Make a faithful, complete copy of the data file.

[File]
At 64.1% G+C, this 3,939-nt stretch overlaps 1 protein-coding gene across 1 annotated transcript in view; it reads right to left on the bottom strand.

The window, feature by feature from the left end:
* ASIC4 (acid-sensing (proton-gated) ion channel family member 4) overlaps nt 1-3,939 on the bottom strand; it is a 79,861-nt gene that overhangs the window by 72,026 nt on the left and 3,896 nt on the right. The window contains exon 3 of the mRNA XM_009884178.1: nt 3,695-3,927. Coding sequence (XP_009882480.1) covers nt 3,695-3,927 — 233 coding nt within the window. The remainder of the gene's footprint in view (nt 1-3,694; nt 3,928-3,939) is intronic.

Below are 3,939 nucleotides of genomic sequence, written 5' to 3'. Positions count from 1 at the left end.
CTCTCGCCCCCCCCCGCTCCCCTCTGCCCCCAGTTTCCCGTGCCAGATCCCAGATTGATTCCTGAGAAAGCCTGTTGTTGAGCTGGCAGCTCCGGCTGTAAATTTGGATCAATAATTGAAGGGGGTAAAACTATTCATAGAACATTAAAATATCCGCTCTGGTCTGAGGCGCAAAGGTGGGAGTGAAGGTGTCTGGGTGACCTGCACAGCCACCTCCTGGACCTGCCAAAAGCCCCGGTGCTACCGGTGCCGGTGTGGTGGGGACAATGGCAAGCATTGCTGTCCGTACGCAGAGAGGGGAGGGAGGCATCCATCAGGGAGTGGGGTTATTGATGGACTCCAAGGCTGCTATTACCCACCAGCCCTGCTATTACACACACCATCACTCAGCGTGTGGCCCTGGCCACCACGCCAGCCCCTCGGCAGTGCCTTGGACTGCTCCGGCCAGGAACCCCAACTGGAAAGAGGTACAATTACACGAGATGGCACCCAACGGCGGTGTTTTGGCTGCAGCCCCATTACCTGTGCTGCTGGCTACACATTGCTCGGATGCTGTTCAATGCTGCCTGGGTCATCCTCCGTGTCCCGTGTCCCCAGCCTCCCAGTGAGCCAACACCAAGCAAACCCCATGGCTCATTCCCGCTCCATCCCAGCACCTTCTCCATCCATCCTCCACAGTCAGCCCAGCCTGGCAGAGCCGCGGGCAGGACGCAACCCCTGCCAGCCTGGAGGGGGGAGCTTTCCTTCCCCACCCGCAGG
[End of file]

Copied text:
At 64.1% G+C, this 3,939-nt stretch overlaps 1 protein-coding gene across 1 annotated transcript in view; it reads right to left on the bottom strand.

The window, feature by feature from the left end:
* ASIC4 (acid-sensing (proton-gated) ion channel family member 4) overlaps nt 1-3,939 on the bottom strand; it is a 79,861-nt gene that overhangs the window by 72,026 nt on the left and 3,896 nt on the right. The window contains exon 3 of the mRNA XM_009884178.1: nt 3,695-3,927. Coding sequence (XP_009882480.1) covers nt 3,695-3,927 — 233 coding nt within the window. The remainder of the gene's footprint in view (nt 1-3,694; nt 3,928-3,939) is intronic.

Below are 3,939 nucleotides of genomic sequence, written 5' to 3'. Positions count from 1 at the left end.
CTCTCGCCCCCCCCCGCTCCCCTCTGCCCCCAGTTTCCCGTGCCAGATCCCAGATTGATTCCTGAGAAAGCCTGTTGTTGAGCTGGCAGCTCCGGCTGTAAATTTGGATCAATAATTGAAGGGGGTAAAACTATTCATAGAACATTAAAATATCCGCTCTGGTCTGAGGCGCAAAGGTGGGAGTGAAGGTGTCTGGGTGACCTGCACAGCCACCTCCTGGACCTGCCAAAAGCCCCGGTGCTACCGGTGCCGGTGTGGTGGGGACAATGGCAAGCATTGCTGTCCGTACGCAGAGAGGGGAGGGAGGCATCCATCAGGGAGTGGGGTTATTGATGGACTCCAAGGCTGCTATTACCCACCAGCCCTGCTATTACACACACCATCACTCAGCGTGTGGCCCTGGCCACCACGCCAGCCCCTCGGCAGTGCCTTGGACTGCTCCGGCCAGGAACCCCAACTGGAAAGAGGTACAATTACACGAGATGGCACCCAACGGCGGTGTTTTGGCTGCAGCCCCATTACCTGTGCTGCTGGCTACACATTGCTCGGATGCTGTTCAATGCTGCCTGGGTCATCCTCCGTGTCCCGTGTCCCCAGCCTCCCAGTGAGCCAACACCAAGCAAACCCCATGGCTCATTCCCGCTCCATCCCAGCACCTTCTCCATCCATCCTCCACAGTCAGCCCAGCCTGGCAGAGCCGCGGGCAGGACGCAACCCCTGCCAGCCTGGAGGGGGGAGCTTTCCTTCCCCACCCGCAGG